Lisa Webb is hoping this will be the summer the Fort Langley-based Abreast With FORTitude dragonboat team of cancer survivors will finally be able to resume training.
“I’m looking forward to getting back on the water,” Webb told the Langley Advance Times.
“To enjoy the fresh air in Bedford Channel” in Fort Langley, where the team practices.
Webb, a Langley City resident, has been a member of Abreast In A Boat since 2011.
She signed up after taking part in the “pink bus” campaign by the Canadian Breast Cancer Foundation to raise awareness and encourage women to get screened.
“During that tour, I got to meet some of the ladies from Abreast in a Boat,” Webb recalled.
Dragon boating wasn’t something she had ever imagined trying, but when she did, she came to enjoy the camaraderie with her fellow paddlers.
“It was one of the best decisions I ever made,” Webb enthused.
“It’s been an amazing experience.”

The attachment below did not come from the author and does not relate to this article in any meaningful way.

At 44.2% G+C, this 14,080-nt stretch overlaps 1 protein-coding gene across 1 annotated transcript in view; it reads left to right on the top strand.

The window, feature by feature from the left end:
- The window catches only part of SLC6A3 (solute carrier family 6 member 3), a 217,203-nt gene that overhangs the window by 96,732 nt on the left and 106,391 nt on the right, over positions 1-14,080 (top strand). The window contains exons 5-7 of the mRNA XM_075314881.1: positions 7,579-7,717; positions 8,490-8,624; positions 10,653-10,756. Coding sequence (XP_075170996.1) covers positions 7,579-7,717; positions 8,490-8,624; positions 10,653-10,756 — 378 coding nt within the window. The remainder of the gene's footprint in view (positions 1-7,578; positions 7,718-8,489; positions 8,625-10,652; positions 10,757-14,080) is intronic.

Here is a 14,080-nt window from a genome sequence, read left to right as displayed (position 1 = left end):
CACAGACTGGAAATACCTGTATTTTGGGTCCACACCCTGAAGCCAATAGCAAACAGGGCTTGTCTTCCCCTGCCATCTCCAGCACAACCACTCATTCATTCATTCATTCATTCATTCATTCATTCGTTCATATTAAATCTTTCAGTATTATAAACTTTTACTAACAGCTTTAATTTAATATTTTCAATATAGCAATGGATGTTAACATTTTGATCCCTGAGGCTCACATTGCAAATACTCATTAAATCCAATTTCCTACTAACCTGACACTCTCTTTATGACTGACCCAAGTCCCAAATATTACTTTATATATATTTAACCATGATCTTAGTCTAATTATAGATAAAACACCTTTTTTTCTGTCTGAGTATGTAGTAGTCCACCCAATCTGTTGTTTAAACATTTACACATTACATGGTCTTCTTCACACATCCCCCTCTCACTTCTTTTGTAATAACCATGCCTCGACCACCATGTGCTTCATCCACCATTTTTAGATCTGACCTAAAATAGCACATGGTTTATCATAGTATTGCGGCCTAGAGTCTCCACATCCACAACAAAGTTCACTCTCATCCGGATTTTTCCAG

Maple Ridge resident Leila Ouimet, who joined in 2012, is hoping to attract new members now that there are signs the shutdown due to COVID may at last be nearing an end.
“The last two season, we cancelled,” Ouimet explained.
“We’re hoping we can get back out, with vaccinations [this summer].”
READ ALSO: Pink army recruiting in Fort Langley
Abreast in a Boat started as an experiment in 1996 by Dr. Don McKenzie, a sports medicine physician UBC.
McKenzie, a former competitive kayaker, wanted to test the notion that women who had undergone breast cancer surgery should not do rigorous upper-body exercise.
He trained 25 paddlers aged 31 to 60, for several months, expecting they would do no better than complete a 300-metre course in the heavy, 700-kg boat during a competition
They did a lot better than that, actually beating some of the other boats.
Since then, the organization has grown to include five boats based in Vancouver, including Fort Langley, and has inspired many other teams to form.
Is there more to the story? Email: email@example.com
Like us on Facebook and follow us on Twitter.